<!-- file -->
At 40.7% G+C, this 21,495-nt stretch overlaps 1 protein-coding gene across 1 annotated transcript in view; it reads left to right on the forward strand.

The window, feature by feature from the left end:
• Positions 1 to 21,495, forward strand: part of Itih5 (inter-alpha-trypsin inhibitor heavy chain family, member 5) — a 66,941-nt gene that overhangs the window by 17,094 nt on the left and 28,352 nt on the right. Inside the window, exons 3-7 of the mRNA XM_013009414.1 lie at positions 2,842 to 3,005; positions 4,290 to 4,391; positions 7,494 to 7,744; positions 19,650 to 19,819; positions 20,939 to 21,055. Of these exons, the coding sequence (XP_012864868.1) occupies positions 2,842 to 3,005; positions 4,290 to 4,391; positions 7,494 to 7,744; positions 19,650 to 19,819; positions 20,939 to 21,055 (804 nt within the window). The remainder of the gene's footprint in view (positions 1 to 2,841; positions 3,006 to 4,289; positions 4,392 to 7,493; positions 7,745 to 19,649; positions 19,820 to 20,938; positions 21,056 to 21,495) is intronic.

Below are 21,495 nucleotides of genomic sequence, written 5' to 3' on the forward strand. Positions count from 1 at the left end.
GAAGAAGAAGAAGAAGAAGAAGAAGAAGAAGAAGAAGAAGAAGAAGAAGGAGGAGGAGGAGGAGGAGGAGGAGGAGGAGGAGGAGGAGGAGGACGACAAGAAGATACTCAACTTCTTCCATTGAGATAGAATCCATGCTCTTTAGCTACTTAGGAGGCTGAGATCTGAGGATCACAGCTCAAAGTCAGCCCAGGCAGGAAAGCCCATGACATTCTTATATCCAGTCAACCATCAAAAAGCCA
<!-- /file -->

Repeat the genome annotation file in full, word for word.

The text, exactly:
At 40.7% G+C, this 21,495-nt stretch overlaps 1 protein-coding gene across 1 annotated transcript in view; it reads left to right on the forward strand.

The window, feature by feature from the left end:
• Positions 1 to 21,495, forward strand: part of Itih5 (inter-alpha-trypsin inhibitor heavy chain family, member 5) — a 66,941-nt gene that overhangs the window by 17,094 nt on the left and 28,352 nt on the right. Inside the window, exons 3-7 of the mRNA XM_013009414.1 lie at positions 2,842 to 3,005; positions 4,290 to 4,391; positions 7,494 to 7,744; positions 19,650 to 19,819; positions 20,939 to 21,055. Of these exons, the coding sequence (XP_012864868.1) occupies positions 2,842 to 3,005; positions 4,290 to 4,391; positions 7,494 to 7,744; positions 19,650 to 19,819; positions 20,939 to 21,055 (804 nt within the window). The remainder of the gene's footprint in view (positions 1 to 2,841; positions 3,006 to 4,289; positions 4,392 to 7,493; positions 7,745 to 19,649; positions 19,820 to 20,938; positions 21,056 to 21,495) is intronic.

Below are 21,495 nucleotides of genomic sequence, written 5' to 3' on the forward strand. Positions count from 1 at the left end.
GAAGAAGAAGAAGAAGAAGAAGAAGAAGAAGAAGAAGAAGAAGAAGAAGGAGGAGGAGGAGGAGGAGGAGGAGGAGGAGGAGGAGGAGGAGGACGACAAGAAGATACTCAACTTCTTCCATTGAGATAGAATCCATGCTCTTTAGCTACTTAGGAGGCTGAGATCTGAGGATCACAGCTCAAAGTCAGCCCAGGCAGGAAAGCCCATGACATTCTTATATCCAGTCAACCATCAAAAAGCCA